Nutrients and Chl-a estimation

In the laboratory, inorganic nutrient concentrations including ammonium (NH4-N), nitrate (NO3-N), nitrite (NO2-N), silicate (SiO3-Si), and phosphate (PO4-P) were determined using a Technicon AA3 Auto-Analyzer (Bran+Luebbe, Norderstedt, Germany) with standard procedures (Guo et al., 2016). Dissolved inorganic carbon (DIC) and dissolved organic carbon (DOC) concentrations were measured using high-temperature combustion in a Shimadzu TOC-V analyzer equipped with an inline chemiluminescence nitrogen detector (Davis and Benner, 2005). For the determination of Chl-a concentrations, 500 mL water samples were filtered sequentially through 20 μm, 2 μm and 0.72 μm Waterman GF/F filter (each 25 mm in diameter). This process facilitated the classification of Chl-a into micro-, nano-, and pico-sized fractions. For total Chl-a determination, another sample was filtered through a 20μm Waterman GF/F filter, followed by 2 μm GF/F filter, specifically targeting the nano-sized Chl-a fraction. These filters were then placed into aluminum-foil bags and kept in the dark at -20°C. For pigment extraction, filters were submerged in 20 mL vials containing 90% acetone for 24 h at 4°C. Subsequently, the concentration of Chl-a was determined using a Trilogy (CHL NA, Model #046) fluorometer following the method described by Parsons et al. (1984).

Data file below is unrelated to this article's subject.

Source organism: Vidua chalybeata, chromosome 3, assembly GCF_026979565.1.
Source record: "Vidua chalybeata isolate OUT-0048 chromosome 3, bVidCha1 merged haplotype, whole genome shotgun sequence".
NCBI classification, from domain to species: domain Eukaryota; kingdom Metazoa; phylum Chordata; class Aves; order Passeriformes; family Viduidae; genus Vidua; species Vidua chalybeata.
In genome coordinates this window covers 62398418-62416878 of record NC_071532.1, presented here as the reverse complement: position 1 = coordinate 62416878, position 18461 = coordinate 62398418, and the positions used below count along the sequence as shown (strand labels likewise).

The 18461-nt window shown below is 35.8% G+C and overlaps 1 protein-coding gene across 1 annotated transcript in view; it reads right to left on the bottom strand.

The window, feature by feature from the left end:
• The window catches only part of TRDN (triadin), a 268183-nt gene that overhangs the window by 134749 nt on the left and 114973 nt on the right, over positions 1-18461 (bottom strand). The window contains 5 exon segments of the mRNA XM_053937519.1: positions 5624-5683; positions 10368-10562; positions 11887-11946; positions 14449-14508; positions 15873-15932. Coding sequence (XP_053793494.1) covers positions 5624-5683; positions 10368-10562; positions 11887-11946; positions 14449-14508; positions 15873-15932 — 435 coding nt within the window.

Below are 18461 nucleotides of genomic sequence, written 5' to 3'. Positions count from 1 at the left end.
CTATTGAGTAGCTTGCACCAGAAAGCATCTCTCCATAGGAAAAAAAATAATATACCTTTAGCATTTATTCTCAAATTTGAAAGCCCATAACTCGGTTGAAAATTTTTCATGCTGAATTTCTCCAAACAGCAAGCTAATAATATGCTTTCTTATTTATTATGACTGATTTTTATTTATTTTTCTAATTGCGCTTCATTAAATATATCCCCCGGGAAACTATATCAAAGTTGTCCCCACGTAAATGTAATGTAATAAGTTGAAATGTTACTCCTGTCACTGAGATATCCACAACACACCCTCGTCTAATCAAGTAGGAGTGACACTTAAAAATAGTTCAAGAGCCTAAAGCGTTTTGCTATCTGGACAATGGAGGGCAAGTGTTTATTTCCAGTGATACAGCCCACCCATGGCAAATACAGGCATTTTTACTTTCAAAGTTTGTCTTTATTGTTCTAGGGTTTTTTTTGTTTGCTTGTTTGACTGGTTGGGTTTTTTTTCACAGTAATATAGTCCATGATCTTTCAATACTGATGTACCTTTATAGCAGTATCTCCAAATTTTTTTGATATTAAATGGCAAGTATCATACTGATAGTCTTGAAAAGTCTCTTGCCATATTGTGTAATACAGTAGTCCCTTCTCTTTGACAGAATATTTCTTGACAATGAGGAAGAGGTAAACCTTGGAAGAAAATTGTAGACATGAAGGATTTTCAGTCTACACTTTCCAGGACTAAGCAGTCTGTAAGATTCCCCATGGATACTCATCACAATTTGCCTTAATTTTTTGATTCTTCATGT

Phytoplankton and dinocyst quantification

The water-column samples of phytoplankton were placed in Utermöhl counting chambers (100 mL), allowed to settle for 24 h, and then examined and enumerated using an inverted microscope (Motic BA300) at ×200 or ×400 magnification. Sample volume was optimized to ensure that settled cells did not overlap. Phytoplankton morphotypes were identified following the standard identification keys (Sun et al., 2002).